I know I can turn off notifications. I know I don’t have to be on social media. However, as a creative small business owner, it is, unfortunately, a need. Still, I do things in my daily life to limit my time on social media and on my phone. My phone doesn’t charge in my bedroom – I have a good ol’ fashion alarm clock. I don’t get on Facebook or Instagram outside of my workday. My phone’s Do Not Disturb feature comes on early in the evening and shuts off late in the morning. I want real conversations, real time with my husband, real. life.
If you actually see me in real life, you’ve likely heard me expound on this topic numerous times in the last year. I can’t stand social media, but it still seems like a necessary evil for business. I’m really not sure I can do business without it right now. It’s my dream to get there, to delete all of my social media accounts, but I’m not there yet. Right now, I am struggling with the role of social media in my business, among my friends, in our society. I don’t like what I see.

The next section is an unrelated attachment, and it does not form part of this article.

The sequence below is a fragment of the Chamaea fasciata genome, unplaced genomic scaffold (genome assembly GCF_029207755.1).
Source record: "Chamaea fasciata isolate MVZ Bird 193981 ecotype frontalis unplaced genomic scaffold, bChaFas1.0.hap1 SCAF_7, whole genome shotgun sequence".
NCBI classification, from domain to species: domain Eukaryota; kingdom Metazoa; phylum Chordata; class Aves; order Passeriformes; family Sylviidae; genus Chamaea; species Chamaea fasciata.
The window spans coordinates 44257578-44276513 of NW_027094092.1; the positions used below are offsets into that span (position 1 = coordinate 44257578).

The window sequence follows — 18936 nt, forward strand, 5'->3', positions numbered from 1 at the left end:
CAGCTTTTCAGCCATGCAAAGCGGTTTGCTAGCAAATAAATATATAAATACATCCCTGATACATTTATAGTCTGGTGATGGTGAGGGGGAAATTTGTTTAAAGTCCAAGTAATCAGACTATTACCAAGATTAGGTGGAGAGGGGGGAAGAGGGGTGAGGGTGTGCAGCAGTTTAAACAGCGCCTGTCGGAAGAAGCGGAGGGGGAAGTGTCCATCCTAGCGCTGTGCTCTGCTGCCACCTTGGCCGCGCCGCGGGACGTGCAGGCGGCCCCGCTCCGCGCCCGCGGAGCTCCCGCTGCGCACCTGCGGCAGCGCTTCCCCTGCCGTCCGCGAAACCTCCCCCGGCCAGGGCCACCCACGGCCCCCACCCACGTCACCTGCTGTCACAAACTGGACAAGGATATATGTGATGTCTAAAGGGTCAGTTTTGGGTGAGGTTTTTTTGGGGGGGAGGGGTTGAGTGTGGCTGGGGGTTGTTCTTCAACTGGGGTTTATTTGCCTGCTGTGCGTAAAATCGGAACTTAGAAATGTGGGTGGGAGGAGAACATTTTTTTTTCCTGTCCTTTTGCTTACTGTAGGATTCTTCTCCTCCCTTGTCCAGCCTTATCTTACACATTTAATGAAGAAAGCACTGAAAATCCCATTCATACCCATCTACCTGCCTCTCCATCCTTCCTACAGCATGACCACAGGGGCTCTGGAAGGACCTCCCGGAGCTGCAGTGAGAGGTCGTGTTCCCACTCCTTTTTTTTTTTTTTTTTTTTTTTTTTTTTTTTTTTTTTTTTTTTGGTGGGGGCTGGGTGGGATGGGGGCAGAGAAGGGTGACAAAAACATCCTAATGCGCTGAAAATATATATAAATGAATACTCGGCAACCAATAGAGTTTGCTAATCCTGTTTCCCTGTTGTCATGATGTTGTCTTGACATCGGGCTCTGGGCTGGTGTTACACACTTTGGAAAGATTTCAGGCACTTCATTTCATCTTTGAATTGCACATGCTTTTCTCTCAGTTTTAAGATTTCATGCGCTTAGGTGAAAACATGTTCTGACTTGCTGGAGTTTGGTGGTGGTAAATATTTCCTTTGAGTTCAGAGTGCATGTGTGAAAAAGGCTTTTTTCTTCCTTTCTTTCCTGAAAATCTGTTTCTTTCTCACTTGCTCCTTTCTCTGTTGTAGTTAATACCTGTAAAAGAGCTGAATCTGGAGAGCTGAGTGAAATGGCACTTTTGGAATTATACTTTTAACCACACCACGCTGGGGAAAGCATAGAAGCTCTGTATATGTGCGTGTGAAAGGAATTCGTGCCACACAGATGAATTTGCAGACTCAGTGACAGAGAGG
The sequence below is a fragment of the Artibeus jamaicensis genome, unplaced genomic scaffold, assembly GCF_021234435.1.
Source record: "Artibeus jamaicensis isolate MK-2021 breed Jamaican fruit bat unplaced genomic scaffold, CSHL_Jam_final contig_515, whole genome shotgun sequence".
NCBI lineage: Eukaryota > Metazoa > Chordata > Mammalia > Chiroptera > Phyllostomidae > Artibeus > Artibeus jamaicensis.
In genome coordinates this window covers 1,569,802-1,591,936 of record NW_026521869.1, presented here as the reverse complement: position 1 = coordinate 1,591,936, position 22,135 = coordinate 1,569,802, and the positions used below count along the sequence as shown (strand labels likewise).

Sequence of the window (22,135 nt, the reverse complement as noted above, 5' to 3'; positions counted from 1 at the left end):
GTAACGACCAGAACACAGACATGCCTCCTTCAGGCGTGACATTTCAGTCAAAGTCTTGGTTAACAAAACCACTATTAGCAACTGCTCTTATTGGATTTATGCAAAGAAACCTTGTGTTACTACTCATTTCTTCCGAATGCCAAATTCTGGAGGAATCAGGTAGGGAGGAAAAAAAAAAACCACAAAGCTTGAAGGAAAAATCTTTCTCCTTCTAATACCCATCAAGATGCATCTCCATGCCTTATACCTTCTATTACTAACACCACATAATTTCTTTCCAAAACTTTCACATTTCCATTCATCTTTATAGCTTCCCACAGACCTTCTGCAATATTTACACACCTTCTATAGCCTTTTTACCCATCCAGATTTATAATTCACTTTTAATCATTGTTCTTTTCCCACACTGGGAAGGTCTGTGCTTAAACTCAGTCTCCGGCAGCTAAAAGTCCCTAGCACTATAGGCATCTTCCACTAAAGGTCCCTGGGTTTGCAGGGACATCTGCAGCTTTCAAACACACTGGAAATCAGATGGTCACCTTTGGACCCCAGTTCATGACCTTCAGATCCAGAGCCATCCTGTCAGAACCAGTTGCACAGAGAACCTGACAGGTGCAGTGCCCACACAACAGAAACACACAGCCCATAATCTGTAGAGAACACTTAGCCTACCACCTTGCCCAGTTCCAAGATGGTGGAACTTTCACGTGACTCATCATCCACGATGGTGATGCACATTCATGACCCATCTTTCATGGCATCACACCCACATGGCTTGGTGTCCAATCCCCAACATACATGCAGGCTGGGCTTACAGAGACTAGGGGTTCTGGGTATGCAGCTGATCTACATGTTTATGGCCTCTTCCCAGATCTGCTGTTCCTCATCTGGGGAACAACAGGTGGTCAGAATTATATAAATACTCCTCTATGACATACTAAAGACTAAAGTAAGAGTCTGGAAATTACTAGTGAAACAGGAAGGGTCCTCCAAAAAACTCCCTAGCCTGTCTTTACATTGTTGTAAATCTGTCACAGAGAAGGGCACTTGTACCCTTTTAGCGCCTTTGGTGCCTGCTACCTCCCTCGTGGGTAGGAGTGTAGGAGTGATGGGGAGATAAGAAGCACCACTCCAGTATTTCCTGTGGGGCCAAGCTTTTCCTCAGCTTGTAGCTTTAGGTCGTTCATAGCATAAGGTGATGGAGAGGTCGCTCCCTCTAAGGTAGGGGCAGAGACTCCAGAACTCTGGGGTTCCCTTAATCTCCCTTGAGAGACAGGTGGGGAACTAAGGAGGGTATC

Why Social Media Makes My Job More Important
In some ways, I think the effects of social media I observe actually make my job that much more important. Here’s why. As the push continues for busy, to share every last detail of our lives, to be readily available increases, and as value is placed on likes, followers, and shares, I believe imagery of real life, relaxed, simple moments increases even more. Those small moments already mattered, but when everything is documented for social media fodder, I want to photograph and document as a reminder that messy is perfect, that the comparison game is ridiculous and dangerous, and that we need time away from our electronics far more than we need anything they can do for us.